A candidacy and its ripple effect

‘In Jerusalem’ gets real with Kobi Kahlon, who is strongly considering joining the mayoral race.

Kobi Kahlon
The political arena was already crowded with seven mayoral candidates, but while observers were assessing the effect of the candidacy of Jerusalem Affairs and Environmental Protection Minister Ze’ev Elkin, a new name was thrown in the ring – and it has pundits scrambling.
Kobi Kahlon, former deputy mayor and head of the local planning and construction committee, has not yet gone public regarding his plans to join the race, but close friends and assistants have been busy spreading the word that a declaration is imminent. So far, Kahlon hasn’t denied it and has carefully avoided being interviewed on the matter, but earlier this week, he nevertheless agreed to answer a few pertinent questions from In Jerusalem.
He opened Monday’s phone interview saying, “I will not make any decision before we end the month of mourning for my late mother, but it is true that the issue came up during the shiva, as the house was packed with family, friends and others discussing it. Listening to people from across the country with a broad range of backgrounds and views, one sentence particularly struck me.
“One of my Jerusalemite friends said, ‘Kobi, it would be irresponsible of you not to take on responsibility for Jerusalem.’” You’ve decided to return to Safra Square, this time as the mayor, despite your decision to quit the city council and your position as deputy mayor three years ago? Not yet, but the issue has been raised. I have been thinking about it intensively and have been consulting with my closest friends, but I will not act hastily. Moreover, I believe the right thing to do is to wait until we complete the mourning month for my mother before making a decision.
When can we expect an official announcement of any kind? June 29 will mark the end of the mourning. I will reach a decision by then and announce it to the public.
Can you give us a clue as to which direction it will go? Truly, I have not yet made up my mind; there are many aspects to consider. One thing I can tell you is that I can’t get that statement that I heard at the shiva out of my mind [noted above, about responsibility].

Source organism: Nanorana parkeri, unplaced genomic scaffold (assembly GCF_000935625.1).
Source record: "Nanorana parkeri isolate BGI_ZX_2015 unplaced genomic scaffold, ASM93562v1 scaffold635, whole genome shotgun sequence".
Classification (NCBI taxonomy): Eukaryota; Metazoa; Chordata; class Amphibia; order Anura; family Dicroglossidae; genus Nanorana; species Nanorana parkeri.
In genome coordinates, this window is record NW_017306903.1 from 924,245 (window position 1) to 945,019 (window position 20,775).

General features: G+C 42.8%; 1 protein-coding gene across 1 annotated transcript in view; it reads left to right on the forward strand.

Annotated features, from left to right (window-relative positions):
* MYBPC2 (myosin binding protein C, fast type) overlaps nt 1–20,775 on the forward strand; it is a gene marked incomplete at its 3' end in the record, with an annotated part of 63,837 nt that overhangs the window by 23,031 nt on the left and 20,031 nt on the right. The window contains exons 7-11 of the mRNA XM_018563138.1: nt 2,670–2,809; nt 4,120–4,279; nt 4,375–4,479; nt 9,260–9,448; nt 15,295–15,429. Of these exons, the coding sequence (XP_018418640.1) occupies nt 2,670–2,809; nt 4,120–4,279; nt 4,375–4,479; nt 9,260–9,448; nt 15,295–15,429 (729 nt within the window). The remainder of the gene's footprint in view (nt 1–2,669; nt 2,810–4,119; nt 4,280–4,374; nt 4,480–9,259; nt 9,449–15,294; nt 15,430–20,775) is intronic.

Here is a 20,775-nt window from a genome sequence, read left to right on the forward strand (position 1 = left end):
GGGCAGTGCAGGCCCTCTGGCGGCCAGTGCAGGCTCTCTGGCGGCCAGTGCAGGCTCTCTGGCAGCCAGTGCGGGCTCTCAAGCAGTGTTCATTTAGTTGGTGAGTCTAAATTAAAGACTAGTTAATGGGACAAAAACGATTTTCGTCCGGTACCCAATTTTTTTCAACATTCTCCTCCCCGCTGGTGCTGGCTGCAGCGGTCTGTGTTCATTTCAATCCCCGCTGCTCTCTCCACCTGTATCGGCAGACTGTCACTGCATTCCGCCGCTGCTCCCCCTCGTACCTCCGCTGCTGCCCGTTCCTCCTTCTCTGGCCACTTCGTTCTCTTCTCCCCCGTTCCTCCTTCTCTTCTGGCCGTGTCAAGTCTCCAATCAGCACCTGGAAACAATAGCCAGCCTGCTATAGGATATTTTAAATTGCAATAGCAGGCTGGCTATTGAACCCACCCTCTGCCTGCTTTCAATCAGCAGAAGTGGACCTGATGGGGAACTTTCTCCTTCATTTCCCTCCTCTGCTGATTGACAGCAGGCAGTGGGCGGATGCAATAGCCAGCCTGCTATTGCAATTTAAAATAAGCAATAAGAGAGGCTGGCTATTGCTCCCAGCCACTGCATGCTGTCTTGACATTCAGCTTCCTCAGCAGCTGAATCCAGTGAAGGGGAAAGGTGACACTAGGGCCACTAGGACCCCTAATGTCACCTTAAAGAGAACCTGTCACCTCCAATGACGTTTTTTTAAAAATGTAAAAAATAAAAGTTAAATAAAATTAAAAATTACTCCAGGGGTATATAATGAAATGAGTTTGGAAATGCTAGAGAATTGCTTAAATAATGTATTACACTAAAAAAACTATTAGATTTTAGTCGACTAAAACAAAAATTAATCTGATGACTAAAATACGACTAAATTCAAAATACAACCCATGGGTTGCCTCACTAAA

However, the one decision I did make is to weigh everything carefully and make no announcement before the end of the month.”
KAHLON REFUSED to say anything further on the topic, but some of his closest friends agreed to speak about it.
“Kobi is not a politician in the usual sense,” says one former close associate of Kahlon.
“If elected, he will work hard and well. He will take care of the city and the residents’ interests. No politics, no intrigues and no eye on an eventual further step in national politics; he is not interested in that at all. What he does care about is doing his job – planning, constructing, promoting and seeing that this city goes the right way. That’s all.”
He adds that during his seven years at city council, Kahlon left his mark on some of the most important projects in the city. “But he sees how, since his departure from the city council, too many of his projects have been halted and blocked by those who remained after him. That hurts him a lot. He understands that unless he is back and involved, things will continue to crumble.”
Some of the largest projects in the city are indeed the result of Kahlon’s plans and vision for the development of the capital – the First Station, roads and bridges throughout, and the city entrance project, which will forever change the look of Jerusalem’s western side and will radically boost the city’s economy.
WHILE KAHLON associates and friends are optimistic about an eventual decision to run for mayor, others are less enthusiastic. The haredim at city council are expressing anger and fear, recalling that Kahlon was not ready to accede to some of their requests. One observer commented, “Kobi understood their real needs in terms of housing and educational institutions, but it was not easy to put any political pressure on him. He has no political future in his mind, so no one could threaten him on this.”
Asked which of the leading candidates they would support, city councilman Itzhak Pindrus says that in no case would the haredim join Kahlon. “He will be a wonderful candidate in our eyes, though, because he will obviously further split the non-haredi votes, a situation that would benefit us.”
Asked if that means that a decision to run a haredi candidate has moved forward, Pindrus responded,“Not yet, but supporting Kahlon is out of the question.
“A Kahlon candidacy could have a ripple effect, though, boosting those in the haredi sector who believe that the more the seculars fight among themselves, the greater our chances to win these elections with a haredi candidate.”
Among the “pluralist” candidates – Ofer Berkovitch, Yossi Havilio, Avi Salman and MK Nachman Shai – there is no doubt that an eventual Kahlon candidacy – with the powerful backing of his brother, Finance Minister Moshe Kahlon, and the probable support of at least part of the Likud’s local branch (Kulanu came out of the Likud and in many aspects, is still part of the same constituency) – poses a serious threat to their chances.
“The candidates will have to decide who has the best chances, put their ego aside and back that person,” says a prominent activist and member of the Likud Central Committee.
“Most of the leading candidates are linked, one way or another, with the Likud, so they must vie for the support of the same reservoir of residents.
It would be foolish to run separately, so they will have to decide. If Kahlon officially joins the race, the moment to make that decision will have arrived.”